Apple and the FBI testified before the US House of Representatives Judiciary Committee today in a hearing that lasted for over five hours.
The hearing was titled: The Encryption Tightrope: Balancing Americans' Security and Privacy, and served to let the committee members grill the parties with questions on encryption, specifically the San Bernardino iPhone unlocking case that has the agency and Apple heading to court later this month.
A replay of the proceedings is happening now:
FBI Director James Comey was up first, and while he handled himself congenially before the committee, he made a number of comments that will almost certainly find themselves in Apple's quiver (and earned him derision across the internet).
First, Comey said that the decision in the San Bernardino case could influence other decisions down the line, though he reiterated the government's argument that the FBI's request is about one specific case. He later said, however, that "of course" the FBI would leverage the precedent set by the San Bernardino outcome in other cases.
He also admitted "there was a mistake made" when the Apple ID password linked to the iPhone 5C used by terrorist Syed Farook was changed, which was done at the FBI's request. Up until this point, the FBI has not characterized the change, which prevented the phone from making an auto-back up to iCloud, as an error. Comey was quick to add though that a backup would not have turned up all the information the FBI is seeking from the iPhone.
There were more head-scratching moments from Comey.
Comey said he hadn't reviewed the ruling issued for a case yesterday in which the government lost in its effort to force Apple to unlock an iPhone under the All Writs Act, the same law the FBI is using against Apple in the San Bernardino case. Again, internet reaction.
He also repeated the assertion that Apple's refusal to help the FBI is a business-model problem rather than the result of any technical inability to do so. In his testimony, Apple General Counsel Bruce Sewell said, "it makes my blood boil" when he hears that claim.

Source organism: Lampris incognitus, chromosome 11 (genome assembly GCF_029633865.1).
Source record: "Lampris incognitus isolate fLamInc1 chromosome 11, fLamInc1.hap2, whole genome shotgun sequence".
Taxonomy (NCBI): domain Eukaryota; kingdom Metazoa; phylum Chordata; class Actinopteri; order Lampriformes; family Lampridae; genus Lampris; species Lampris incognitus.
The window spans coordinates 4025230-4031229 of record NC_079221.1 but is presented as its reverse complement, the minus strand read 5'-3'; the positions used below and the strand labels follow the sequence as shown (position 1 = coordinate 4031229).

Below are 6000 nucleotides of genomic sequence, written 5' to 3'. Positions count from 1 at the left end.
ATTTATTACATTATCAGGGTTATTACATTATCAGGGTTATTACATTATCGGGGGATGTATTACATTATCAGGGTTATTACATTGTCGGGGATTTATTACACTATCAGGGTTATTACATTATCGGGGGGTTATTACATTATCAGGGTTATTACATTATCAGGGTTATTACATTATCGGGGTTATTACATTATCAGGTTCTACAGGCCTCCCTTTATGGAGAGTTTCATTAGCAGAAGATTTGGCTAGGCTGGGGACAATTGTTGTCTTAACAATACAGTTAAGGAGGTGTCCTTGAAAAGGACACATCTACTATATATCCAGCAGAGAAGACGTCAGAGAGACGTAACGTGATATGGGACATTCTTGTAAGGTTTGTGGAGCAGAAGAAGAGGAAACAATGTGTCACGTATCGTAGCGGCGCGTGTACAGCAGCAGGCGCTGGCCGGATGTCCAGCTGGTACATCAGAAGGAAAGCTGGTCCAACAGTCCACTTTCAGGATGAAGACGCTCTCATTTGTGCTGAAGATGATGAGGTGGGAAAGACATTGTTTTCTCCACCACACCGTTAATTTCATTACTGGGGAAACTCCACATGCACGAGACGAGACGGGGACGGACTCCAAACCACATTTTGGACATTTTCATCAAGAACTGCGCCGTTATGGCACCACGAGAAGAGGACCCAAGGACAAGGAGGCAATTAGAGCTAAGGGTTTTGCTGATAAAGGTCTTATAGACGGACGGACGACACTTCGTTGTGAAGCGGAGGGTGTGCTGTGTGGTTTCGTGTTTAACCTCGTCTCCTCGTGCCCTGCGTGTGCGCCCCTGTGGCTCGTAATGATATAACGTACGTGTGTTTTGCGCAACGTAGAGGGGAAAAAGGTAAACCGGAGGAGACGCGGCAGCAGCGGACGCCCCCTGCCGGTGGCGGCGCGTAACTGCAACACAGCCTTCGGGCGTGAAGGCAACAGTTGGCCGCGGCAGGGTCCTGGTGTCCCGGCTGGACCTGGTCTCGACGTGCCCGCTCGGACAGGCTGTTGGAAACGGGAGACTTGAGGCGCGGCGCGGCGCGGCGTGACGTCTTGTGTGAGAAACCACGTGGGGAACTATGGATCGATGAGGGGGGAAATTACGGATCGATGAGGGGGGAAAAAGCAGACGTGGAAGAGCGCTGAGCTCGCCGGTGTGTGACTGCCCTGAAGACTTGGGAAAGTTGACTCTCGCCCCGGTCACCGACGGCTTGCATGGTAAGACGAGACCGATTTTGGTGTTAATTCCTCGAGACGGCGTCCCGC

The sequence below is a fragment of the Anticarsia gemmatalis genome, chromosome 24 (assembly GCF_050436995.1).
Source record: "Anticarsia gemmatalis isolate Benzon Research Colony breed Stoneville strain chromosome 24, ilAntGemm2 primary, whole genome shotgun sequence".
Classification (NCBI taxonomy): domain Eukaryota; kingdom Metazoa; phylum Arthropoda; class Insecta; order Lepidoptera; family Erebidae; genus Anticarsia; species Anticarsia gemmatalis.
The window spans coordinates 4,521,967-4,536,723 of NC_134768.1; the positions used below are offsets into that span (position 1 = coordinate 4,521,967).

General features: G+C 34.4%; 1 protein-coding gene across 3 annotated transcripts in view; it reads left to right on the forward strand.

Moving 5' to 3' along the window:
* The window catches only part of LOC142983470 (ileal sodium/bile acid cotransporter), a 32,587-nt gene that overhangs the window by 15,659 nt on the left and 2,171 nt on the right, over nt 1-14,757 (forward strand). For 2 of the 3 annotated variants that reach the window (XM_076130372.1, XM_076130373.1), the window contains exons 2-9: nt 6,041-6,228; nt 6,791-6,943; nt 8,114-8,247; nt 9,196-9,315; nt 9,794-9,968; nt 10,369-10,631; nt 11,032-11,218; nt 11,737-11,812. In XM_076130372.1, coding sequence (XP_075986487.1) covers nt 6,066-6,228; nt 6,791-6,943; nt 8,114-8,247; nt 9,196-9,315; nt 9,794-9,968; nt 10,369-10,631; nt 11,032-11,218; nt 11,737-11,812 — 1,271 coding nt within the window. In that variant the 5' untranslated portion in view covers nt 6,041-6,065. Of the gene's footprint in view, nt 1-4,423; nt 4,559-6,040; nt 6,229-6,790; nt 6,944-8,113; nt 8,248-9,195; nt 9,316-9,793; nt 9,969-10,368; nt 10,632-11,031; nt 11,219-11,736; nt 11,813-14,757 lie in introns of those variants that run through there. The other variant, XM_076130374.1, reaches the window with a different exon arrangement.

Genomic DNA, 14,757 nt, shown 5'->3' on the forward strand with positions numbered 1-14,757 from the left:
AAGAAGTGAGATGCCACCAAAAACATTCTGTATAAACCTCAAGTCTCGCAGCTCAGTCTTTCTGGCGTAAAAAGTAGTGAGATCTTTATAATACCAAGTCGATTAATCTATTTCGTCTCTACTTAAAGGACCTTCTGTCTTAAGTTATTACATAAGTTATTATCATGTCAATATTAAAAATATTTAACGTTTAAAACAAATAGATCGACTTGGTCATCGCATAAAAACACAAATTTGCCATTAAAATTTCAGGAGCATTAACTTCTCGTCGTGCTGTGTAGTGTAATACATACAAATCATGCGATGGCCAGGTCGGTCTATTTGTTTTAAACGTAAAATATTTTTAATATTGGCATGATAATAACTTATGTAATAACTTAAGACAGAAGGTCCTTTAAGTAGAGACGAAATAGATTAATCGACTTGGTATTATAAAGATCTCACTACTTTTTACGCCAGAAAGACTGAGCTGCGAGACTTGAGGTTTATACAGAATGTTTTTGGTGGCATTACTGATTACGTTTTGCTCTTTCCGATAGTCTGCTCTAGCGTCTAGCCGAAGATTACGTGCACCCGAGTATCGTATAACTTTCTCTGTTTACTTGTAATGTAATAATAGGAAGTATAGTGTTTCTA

"To say that it's a marketing ploy or about PR, diminishes what should really be a serious conversation," he said.
Sewell was joined by Susan Landau, a professor at Worcester Polytechnic Institute, and Cyrus Vance, district attorney for New York County who has said there are iPhones tied to crimes in his jurisdiction that law enforcement can't unlock, in a second panel.
Sewell went to many of Apple's earlier arguments that the San Bernardino case isn't about one iPhone, and if Apple were forced to build the software to unlock the phone it would set a precedent and put millions of users at risk.
"We do not believe this is a one-phone issue, that it would be contained to one phone," he said.
Vance took issue with Sewell's and Apple's use of the word "millions," asking for more specific figures.
Sewell was chided by a committee member for calling for legislative action on the matter of encryption and what companies should be required to do when it comes to requests from law enforcement, but not recommending any specific solutions. When asked if Apple will submit legislation for Congress to consider, Sewell said Apple might after there is debate on the matter.
Landau suggested the FBI focus on developing its own technology solutions and focus on recruitment to hire talent that would help it unlock iPhones, rather than trying to force Apple to create a encryption-cracking software.
Sewell also addressed whether other countries have asked for access into an Apple product in the way the FBI has.
"To date we have not had demands like that from any other country," he said. "If we are ordered to do this, it will be a hot minute before we get those requests from other places."
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